Furthermore, it is an objective of this invention to incorporate the members forming the structure of the deck to form also the air circulation channels.
Another objective and advantage of this deck construction is that the corrugations provide sufficient stiffness in bending to permit the corrugated plate to be viewed as a series of connected beams or girders. The deck construction provides a truss structure perpendicular to the length of the corrugations thereby furnishing the necessary stiffness and support required.
A further advantage of this invention is the ability to incorporate a truss structure within the overall depth of the corrugations by utilizing the corrugated plate itself with the requisite stiffness in the manner of the transverse truss to provide the lacing, or shear transmitting structure, necessary to permit the upper and lower flanges to act as an integrated truss resulting in a structure having a means of simply providing unobstructed longitudinal passages.
A deck construction for tween decks for refrigerated cargo ships in which a corrugated plate forms a structural member and provides longitudinally-extending channels for the flow of cool supply air in one direction and channels for returned air with supporting means for retaining a grating above the corrugated member through which a plurality of openings may be provided for the distribution of cool air supply from channels formed in the corrugated member. The provision of the improved deck construction of the present construction avoids the blockage of supply or return air flow by vertical webs in transverse structural members by adopting a straightforward manner of supplying and returning air through spaced channels which do not interfere one with the other. There is considerable saving in the overall height of the ship which can be achieved without reducing the volume of cargo that may be stowed.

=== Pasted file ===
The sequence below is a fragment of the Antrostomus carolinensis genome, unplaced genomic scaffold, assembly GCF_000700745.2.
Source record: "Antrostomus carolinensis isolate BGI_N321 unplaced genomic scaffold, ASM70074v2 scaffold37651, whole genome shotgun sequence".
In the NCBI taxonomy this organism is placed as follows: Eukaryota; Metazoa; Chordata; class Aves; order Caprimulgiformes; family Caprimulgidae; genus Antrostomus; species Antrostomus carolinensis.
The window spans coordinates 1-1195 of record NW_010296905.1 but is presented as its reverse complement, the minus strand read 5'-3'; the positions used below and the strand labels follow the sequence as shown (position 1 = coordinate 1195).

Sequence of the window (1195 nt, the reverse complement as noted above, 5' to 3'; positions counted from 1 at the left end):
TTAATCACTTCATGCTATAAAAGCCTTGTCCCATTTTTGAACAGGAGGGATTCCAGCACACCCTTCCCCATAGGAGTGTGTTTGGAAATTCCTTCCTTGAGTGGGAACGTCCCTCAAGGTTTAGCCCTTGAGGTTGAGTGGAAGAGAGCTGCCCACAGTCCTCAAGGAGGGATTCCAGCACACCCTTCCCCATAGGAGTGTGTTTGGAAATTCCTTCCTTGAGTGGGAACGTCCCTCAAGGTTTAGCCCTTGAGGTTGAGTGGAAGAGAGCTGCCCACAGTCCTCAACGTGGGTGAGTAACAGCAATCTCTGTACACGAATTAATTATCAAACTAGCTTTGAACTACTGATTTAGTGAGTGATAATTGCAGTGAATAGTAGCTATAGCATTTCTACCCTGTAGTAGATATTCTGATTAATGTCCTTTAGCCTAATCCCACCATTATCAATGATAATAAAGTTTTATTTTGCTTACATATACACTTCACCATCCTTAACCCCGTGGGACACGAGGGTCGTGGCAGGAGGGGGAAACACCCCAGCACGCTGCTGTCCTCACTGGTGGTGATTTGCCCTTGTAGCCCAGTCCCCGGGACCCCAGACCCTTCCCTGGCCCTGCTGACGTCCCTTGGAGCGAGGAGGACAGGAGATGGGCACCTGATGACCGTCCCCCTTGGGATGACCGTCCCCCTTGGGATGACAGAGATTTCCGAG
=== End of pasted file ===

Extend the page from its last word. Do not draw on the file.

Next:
FIG. 1 is a perspective view, partly in section, illustrating one embodiment of a deck construction of this invention;
FIG. 2 is a front elevational view of the embodiment shown in FIG. 1; and
FIG. 3 is a perspective view, partly in section, showing a modified embodiment of a deck construction of this invention.